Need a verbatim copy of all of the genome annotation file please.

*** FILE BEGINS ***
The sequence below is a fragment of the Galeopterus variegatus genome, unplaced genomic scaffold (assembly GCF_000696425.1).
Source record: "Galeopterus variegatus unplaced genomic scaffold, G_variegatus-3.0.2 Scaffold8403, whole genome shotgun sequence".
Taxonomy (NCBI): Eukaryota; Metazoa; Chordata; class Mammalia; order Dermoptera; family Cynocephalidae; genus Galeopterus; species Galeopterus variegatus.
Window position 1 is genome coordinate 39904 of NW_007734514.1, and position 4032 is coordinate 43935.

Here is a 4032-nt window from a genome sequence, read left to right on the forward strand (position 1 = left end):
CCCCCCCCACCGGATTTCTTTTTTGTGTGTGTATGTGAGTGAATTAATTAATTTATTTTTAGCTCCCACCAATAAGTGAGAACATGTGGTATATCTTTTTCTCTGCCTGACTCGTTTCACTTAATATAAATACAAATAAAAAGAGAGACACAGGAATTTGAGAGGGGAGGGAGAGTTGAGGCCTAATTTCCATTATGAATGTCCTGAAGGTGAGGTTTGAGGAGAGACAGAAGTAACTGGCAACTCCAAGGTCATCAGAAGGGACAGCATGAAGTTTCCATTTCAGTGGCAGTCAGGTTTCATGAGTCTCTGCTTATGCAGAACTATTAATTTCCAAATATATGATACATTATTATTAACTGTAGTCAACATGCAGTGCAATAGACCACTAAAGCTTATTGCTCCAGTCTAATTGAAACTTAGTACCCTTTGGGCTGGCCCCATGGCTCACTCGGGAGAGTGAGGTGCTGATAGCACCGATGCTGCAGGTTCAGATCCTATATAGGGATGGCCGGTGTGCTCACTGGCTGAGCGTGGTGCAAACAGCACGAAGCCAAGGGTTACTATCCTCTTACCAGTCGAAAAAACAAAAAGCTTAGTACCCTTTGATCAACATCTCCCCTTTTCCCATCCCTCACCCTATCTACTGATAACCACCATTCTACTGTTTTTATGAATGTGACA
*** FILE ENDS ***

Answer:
The sequence below is a fragment of the Galeopterus variegatus genome, unplaced genomic scaffold (assembly GCF_000696425.1).
Source record: "Galeopterus variegatus unplaced genomic scaffold, G_variegatus-3.0.2 Scaffold8403, whole genome shotgun sequence".
Taxonomy (NCBI): Eukaryota; Metazoa; Chordata; class Mammalia; order Dermoptera; family Cynocephalidae; genus Galeopterus; species Galeopterus variegatus.
Window position 1 is genome coordinate 39904 of NW_007734514.1, and position 4032 is coordinate 43935.

Here is a 4032-nt window from a genome sequence, read left to right on the forward strand (position 1 = left end):
CCCCCCCCACCGGATTTCTTTTTTGTGTGTGTATGTGAGTGAATTAATTAATTTATTTTTAGCTCCCACCAATAAGTGAGAACATGTGGTATATCTTTTTCTCTGCCTGACTCGTTTCACTTAATATAAATACAAATAAAAAGAGAGACACAGGAATTTGAGAGGGGAGGGAGAGTTGAGGCCTAATTTCCATTATGAATGTCCTGAAGGTGAGGTTTGAGGAGAGACAGAAGTAACTGGCAACTCCAAGGTCATCAGAAGGGACAGCATGAAGTTTCCATTTCAGTGGCAGTCAGGTTTCATGAGTCTCTGCTTATGCAGAACTATTAATTTCCAAATATATGATACATTATTATTAACTGTAGTCAACATGCAGTGCAATAGACCACTAAAGCTTATTGCTCCAGTCTAATTGAAACTTAGTACCCTTTGGGCTGGCCCCATGGCTCACTCGGGAGAGTGAGGTGCTGATAGCACCGATGCTGCAGGTTCAGATCCTATATAGGGATGGCCGGTGTGCTCACTGGCTGAGCGTGGTGCAAACAGCACGAAGCCAAGGGTTACTATCCTCTTACCAGTCGAAAAAACAAAAAGCTTAGTACCCTTTGATCAACATCTCCCCTTTTCCCATCCCTCACCCTATCTACTGATAACCACCATTCTACTGTTTTTATGAATGTGACA